Socio-Ecological Violences, Resistances, and Struggles: Historical-Comparative Analyses

Monday, 11 July 2016: 09:00-10:30
Location: Hörsaal 21 (Juridicum)
WG02 Historical and Comparative Sociology (host committee)

Language: English and Spanish

A classical definition of violence is that it would be the rupture of an order. In most, if not all, human societies violence has been a central mechanism not just for the rupture, but also for the reconstitution and restructuring, as well as for prompting the emergence of new socio-natural orders. Violence has material, cultural, intellectual, symbolic, emotional dimension, among others. 
In this session we invite papers that aim to understand and explain the role of violence in the destruction, restructuring, and emergence of socio-natural orders:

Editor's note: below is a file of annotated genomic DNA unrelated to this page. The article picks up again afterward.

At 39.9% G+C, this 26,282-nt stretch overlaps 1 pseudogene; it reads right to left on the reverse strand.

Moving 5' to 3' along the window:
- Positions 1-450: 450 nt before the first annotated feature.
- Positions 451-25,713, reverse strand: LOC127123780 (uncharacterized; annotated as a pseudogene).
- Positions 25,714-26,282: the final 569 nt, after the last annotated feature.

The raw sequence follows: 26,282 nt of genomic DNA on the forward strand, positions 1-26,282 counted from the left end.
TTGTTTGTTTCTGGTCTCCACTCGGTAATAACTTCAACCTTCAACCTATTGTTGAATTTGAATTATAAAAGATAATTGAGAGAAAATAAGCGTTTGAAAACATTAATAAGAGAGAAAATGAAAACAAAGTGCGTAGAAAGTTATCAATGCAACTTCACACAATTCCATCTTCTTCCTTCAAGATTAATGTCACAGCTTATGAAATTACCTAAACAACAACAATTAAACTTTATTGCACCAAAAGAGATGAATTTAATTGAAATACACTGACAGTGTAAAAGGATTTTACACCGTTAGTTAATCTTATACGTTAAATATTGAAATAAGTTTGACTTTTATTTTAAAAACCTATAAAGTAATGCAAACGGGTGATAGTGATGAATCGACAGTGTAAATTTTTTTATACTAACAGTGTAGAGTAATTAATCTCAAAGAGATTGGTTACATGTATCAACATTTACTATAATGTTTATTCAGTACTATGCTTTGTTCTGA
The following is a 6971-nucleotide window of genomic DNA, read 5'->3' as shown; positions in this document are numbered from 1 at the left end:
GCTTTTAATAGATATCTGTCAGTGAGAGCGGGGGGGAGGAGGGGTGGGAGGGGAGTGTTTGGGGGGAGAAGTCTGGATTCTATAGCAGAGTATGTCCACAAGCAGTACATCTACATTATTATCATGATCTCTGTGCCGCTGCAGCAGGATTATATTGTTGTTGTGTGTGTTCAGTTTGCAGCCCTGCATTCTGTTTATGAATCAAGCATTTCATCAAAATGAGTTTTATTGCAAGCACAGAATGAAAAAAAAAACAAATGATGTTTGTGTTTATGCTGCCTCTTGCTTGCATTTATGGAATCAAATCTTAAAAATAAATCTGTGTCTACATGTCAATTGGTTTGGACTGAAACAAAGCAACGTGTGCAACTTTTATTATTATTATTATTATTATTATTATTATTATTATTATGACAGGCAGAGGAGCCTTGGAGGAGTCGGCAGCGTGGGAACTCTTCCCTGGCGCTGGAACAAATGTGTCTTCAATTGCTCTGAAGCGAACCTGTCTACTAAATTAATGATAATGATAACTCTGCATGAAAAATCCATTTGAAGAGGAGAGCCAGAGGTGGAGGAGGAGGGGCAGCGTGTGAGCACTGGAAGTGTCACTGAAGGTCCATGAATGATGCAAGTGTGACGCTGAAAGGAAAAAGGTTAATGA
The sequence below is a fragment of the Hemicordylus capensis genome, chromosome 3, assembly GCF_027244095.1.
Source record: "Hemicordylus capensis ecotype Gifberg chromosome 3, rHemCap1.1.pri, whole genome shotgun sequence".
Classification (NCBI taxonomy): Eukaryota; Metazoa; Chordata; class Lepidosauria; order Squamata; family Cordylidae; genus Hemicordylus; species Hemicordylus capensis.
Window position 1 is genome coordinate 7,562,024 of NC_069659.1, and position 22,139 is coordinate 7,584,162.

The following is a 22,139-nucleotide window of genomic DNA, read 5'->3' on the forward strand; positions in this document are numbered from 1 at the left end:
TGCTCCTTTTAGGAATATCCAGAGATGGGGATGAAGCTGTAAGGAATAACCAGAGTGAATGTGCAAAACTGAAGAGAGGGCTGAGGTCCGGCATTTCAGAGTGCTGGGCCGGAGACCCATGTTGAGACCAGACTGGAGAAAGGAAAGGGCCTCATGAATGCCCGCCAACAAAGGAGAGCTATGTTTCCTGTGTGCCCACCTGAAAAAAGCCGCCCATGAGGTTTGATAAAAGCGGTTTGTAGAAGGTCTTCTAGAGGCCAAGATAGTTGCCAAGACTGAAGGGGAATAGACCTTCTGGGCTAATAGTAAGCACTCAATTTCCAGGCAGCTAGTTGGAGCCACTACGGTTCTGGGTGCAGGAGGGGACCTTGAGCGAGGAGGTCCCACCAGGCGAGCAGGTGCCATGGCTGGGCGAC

• in processes leading to the destruction of the living conditions of human communities (e.g. lethal pollution of air, land, water, food; forced displacement of populations; etc.); 
  • in the production and reproduction of socio-ecological inequality and injustice;
  • and in processes of resistance and struggle that contribute to the substantive democratization of socio-ecological orders.

The papers must adopt a historical-comparative perspective, placing emphasis on processes and mechanisms but also bringing into the analysis the social actors involved. We welcome papers that adopt inter- and transdisciplinary (dialogue with non-academic knowledges) approaches.

Session Organizer:
Jose CASTRO, Newcastle University, United Kingdom
‘Stranded in the Sea': The 'boat People' of South and South East Asia
Arnab ROY CHOWDHURY, Indian Institute of Management Calcutta (IIMC), India
Formas y Repertorios De La Violencia En La Microrregión Lagunar Del Istmo De Tehuantepec
Evelyn MEJIA CARRASCO, Universidad Nacional Autonoma de Mexico, Mexico